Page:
1. It’s very clear palapas always have been public everybody knew it finally it get enforced! Thanks god those discussions will disappear !

    2. It’s a common sense if you build something on land (beach) that does not belong to you, you don’t own it , if you build palapas inside hotel land you can enforce it, but you can’t enforce it on public beach since you don’t own it.
      As government said if you build on their land is your risk…

  4. I’ve been traveling to Aruba for 30 years. Most of that time, I’ve viewed this issue through the lense of timeshare owner at the Marriott. Now I am a property owner in Aruba, and have a better understanding of how the laws and rules have been manipulated by the resorts. Look at it this way; If you were to build a house in the middle of Central Park’s Great Lawn, it would not make that house your property, since you have no right to that land. The same hold true for the beaches in Aruba. They do not belong to the hotels, resorts, timeshares or anyone else. The beaches are public property. The government is liberal enough to have let these entities construct palapas on the public beaches and in many cases, also allow them to store their stacks of lounge chairs overnight. That does not mean that the palapas cannot or should not be used by whomever would like to use them. That was the risk that was taken when they were constructed. This enforcement is long past due for the residents and guests of Aruba!

  5. This is a bit confusing – so we are a timeshare owner at Marriott and we also own a condo in Azure. So if I go to the Marriott and put my chairs under a palapa with a number that Marriott has already assigned to a guest – I won’t get kicked out?

    1. Not if you use your own share and you got there first it clearly says you cannot displace someone who was there before you.

  6. It was my understanding that the Aruba government charged a tax for the Palapas and the chairs on the beach. If so, how can you still make it public while charging the resort. The construction and maintenance is also specific to the resort and doesn’t seem fair to make it available when the expense is being paid by the resort.
    Additionally, I have been going to Aruba for 20 years and the current government is changing the island considerably and moving to Cancun population and over building. Way too many new hotels and resorts are being built with no additional improvement to infrastructure. Waste, sewer and Water are serious concerns the government needs to address. Please don’t ruin this island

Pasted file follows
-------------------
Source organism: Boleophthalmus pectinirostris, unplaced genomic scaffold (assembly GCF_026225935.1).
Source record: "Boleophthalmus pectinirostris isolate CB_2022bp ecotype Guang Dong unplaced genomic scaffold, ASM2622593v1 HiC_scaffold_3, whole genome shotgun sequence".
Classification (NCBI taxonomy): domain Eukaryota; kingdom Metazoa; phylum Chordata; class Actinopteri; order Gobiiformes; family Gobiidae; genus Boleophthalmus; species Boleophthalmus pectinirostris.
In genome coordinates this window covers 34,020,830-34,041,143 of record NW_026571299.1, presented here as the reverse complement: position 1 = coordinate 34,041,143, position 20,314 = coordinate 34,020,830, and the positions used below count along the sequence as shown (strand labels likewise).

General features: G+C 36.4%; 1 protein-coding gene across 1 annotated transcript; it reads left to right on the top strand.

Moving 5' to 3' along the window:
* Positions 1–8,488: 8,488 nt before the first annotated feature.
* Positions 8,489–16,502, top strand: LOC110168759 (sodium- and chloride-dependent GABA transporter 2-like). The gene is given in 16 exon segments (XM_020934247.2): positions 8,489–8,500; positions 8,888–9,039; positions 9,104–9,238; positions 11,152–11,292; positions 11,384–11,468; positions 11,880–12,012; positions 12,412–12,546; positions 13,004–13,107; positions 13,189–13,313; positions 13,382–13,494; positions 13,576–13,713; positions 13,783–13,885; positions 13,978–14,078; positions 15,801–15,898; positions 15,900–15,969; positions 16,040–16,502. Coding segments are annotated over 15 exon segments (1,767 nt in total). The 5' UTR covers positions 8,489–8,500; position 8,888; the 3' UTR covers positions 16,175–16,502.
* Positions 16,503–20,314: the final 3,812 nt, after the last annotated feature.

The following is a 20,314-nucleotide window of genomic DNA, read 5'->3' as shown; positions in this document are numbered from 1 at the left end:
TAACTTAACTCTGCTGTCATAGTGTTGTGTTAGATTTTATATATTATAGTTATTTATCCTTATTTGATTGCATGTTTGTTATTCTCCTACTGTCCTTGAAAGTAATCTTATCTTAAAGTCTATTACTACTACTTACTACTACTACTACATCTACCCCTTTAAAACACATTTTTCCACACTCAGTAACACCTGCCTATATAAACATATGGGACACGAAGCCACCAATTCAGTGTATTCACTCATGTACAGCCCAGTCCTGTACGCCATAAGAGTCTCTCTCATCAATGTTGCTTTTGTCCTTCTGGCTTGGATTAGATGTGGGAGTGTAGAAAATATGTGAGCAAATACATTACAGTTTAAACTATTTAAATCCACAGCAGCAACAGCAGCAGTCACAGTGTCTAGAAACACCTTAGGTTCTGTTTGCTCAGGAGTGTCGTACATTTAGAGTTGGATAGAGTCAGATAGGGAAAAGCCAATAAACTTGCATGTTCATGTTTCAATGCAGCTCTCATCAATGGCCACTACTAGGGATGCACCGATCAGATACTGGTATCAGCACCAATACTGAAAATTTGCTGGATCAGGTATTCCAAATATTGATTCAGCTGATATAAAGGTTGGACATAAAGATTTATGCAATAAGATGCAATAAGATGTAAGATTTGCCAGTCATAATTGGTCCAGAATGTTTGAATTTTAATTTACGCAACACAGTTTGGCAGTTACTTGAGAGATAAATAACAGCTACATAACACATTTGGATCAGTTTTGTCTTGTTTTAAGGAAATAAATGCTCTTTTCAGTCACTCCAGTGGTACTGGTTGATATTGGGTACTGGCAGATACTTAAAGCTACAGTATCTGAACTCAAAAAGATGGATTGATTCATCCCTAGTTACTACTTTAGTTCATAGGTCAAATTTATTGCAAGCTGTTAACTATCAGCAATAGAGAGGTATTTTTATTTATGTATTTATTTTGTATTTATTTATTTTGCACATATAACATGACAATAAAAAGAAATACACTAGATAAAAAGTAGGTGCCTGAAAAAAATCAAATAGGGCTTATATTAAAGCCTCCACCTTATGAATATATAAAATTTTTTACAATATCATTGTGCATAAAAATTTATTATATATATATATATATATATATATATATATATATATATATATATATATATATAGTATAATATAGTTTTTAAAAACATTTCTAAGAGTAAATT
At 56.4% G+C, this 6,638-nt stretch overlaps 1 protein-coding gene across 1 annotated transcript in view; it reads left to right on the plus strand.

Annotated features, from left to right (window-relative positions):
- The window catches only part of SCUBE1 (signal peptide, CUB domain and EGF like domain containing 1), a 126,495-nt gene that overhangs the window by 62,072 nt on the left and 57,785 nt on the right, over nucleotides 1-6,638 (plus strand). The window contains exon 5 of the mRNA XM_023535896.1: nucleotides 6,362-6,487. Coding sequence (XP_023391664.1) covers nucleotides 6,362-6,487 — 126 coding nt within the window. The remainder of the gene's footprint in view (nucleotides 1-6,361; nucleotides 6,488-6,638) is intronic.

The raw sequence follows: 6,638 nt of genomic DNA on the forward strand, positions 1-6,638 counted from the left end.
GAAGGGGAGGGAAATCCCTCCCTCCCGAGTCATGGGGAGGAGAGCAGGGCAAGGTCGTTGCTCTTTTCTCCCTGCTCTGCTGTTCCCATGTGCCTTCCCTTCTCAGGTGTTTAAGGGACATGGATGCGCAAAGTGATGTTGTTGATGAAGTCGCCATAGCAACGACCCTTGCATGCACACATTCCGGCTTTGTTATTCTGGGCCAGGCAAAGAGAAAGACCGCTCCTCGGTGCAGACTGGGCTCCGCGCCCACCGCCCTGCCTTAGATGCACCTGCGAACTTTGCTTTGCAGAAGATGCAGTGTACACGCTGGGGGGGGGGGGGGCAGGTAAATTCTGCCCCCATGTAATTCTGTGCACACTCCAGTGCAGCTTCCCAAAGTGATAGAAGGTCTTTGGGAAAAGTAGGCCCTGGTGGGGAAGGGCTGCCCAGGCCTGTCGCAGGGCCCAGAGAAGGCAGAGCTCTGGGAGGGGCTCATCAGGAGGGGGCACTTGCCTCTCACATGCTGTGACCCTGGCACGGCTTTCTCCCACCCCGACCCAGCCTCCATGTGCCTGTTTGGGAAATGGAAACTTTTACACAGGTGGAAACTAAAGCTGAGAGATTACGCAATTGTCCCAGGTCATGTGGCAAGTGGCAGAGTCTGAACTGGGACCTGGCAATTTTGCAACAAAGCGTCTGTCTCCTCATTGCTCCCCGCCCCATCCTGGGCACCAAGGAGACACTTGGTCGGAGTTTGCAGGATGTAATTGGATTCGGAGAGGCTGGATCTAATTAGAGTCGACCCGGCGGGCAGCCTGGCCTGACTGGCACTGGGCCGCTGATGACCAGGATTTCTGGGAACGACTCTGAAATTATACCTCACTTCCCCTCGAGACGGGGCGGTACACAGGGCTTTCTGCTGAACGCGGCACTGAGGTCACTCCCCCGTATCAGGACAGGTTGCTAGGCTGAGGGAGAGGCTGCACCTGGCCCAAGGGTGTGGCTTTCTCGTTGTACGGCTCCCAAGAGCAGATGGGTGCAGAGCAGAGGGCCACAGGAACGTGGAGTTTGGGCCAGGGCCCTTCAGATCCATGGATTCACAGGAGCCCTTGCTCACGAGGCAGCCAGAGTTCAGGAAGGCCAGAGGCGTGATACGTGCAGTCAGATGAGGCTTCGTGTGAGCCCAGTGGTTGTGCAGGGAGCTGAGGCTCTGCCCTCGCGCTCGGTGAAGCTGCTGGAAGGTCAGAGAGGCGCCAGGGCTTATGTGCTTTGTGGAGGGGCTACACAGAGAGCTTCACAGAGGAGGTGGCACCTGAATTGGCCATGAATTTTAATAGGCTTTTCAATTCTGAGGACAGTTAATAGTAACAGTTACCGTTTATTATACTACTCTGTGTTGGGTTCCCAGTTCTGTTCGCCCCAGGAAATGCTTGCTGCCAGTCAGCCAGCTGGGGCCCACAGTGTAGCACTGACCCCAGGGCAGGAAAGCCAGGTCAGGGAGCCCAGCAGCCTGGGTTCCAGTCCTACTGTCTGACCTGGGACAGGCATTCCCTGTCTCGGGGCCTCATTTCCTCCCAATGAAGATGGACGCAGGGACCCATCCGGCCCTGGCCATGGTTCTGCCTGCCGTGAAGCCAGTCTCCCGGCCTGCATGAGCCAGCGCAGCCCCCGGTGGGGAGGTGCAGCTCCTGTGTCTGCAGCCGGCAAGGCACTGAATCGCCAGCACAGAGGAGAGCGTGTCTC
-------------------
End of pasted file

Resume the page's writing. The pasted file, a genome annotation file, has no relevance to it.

7. Just as the article states, the resorts and timeshares should be aware that constructing palapas carries a risk. Of course they do want to have happy guests and timeshare owners. They are on vacation and just want to be sure they will have shade when they go to the beach. Time will tell but I don’t think there will be huge influxes of people who not staying at a given resort to use them. But as a property owner (not a time share) in Aruba who’s pays Aruban taxes I feel I should be able to use a palapa that no one is using. I don’t think the hotels should be able to put their loungers out bright and early every morning and call them “reserved”. So it’s time for a new system to be worked out within the resorts who are doing this.

  8. I don’t think this will sit well with many. Including myself. The number one dynamic of Arubas guest are older people who love the quiet, beautiful beach and it’s us who keeps Arubas economy thriving. What’s going to happen is the locals will put there stuff in a palapa at 5 am and it’s there’s for the day. I know that when I walk to the beach with my coffee at 6:30 most of the Palapas will be taken. Guaranteed! I’m sure many of the locals have a harbored resentment towards the guest because they’ve been serving them for years. This is one big way for them to get some gratification. The resorts should split in and build a lot more palapas at a beach that locals can call there’s I see the word Liberal a lot in other comments well liberal policies don’t work anywhere. Look what’s happening in America with 10 million ILLEGALS crossing the border. Liberalism destroys everything in its path